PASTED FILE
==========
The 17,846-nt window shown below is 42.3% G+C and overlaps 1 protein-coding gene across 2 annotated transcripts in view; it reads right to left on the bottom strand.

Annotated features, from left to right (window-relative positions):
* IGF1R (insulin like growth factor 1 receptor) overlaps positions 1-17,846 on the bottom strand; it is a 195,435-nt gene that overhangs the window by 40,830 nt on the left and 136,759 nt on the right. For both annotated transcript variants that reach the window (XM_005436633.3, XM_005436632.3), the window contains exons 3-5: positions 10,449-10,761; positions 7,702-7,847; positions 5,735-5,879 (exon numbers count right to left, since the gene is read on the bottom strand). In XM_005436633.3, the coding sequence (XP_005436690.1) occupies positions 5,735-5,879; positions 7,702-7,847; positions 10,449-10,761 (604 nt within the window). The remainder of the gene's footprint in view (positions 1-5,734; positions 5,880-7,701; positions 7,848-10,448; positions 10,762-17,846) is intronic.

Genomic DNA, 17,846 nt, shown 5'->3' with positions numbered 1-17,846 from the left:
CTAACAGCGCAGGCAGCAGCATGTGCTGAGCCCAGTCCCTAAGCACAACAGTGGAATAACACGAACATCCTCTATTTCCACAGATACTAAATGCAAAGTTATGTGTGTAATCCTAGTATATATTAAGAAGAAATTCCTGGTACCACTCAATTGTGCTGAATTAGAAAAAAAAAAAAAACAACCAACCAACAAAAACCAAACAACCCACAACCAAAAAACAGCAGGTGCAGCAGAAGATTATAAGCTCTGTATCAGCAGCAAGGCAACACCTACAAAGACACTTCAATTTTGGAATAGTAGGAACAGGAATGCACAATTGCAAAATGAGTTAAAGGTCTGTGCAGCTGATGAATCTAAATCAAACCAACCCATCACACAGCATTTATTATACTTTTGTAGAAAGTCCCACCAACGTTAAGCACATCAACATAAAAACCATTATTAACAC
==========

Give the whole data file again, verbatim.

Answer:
The 17,846-nt window shown below is 42.3% G+C and overlaps 1 protein-coding gene across 2 annotated transcripts in view; it reads right to left on the bottom strand.

Annotated features, from left to right (window-relative positions):
* IGF1R (insulin like growth factor 1 receptor) overlaps positions 1-17,846 on the bottom strand; it is a 195,435-nt gene that overhangs the window by 40,830 nt on the left and 136,759 nt on the right. For both annotated transcript variants that reach the window (XM_005436633.3, XM_005436632.3), the window contains exons 3-5: positions 10,449-10,761; positions 7,702-7,847; positions 5,735-5,879 (exon numbers count right to left, since the gene is read on the bottom strand). In XM_005436633.3, the coding sequence (XP_005436690.1) occupies positions 5,735-5,879; positions 7,702-7,847; positions 10,449-10,761 (604 nt within the window). The remainder of the gene's footprint in view (positions 1-5,734; positions 5,880-7,701; positions 7,848-10,448; positions 10,762-17,846) is intronic.

Genomic DNA, 17,846 nt, shown 5'->3' with positions numbered 1-17,846 from the left:
CTAACAGCGCAGGCAGCAGCATGTGCTGAGCCCAGTCCCTAAGCACAACAGTGGAATAACACGAACATCCTCTATTTCCACAGATACTAAATGCAAAGTTATGTGTGTAATCCTAGTATATATTAAGAAGAAATTCCTGGTACCACTCAATTGTGCTGAATTAGAAAAAAAAAAAAAACAACCAACCAACAAAAACCAAACAACCCACAACCAAAAAACAGCAGGTGCAGCAGAAGATTATAAGCTCTGTATCAGCAGCAAGGCAACACCTACAAAGACACTTCAATTTTGGAATAGTAGGAACAGGAATGCACAATTGCAAAATGAGTTAAAGGTCTGTGCAGCTGATGAATCTAAATCAAACCAACCCATCACACAGCATTTATTATACTTTTGTAGAAAGTCCCACCAACGTTAAGCACATCAACATAAAAACCATTATTAACAC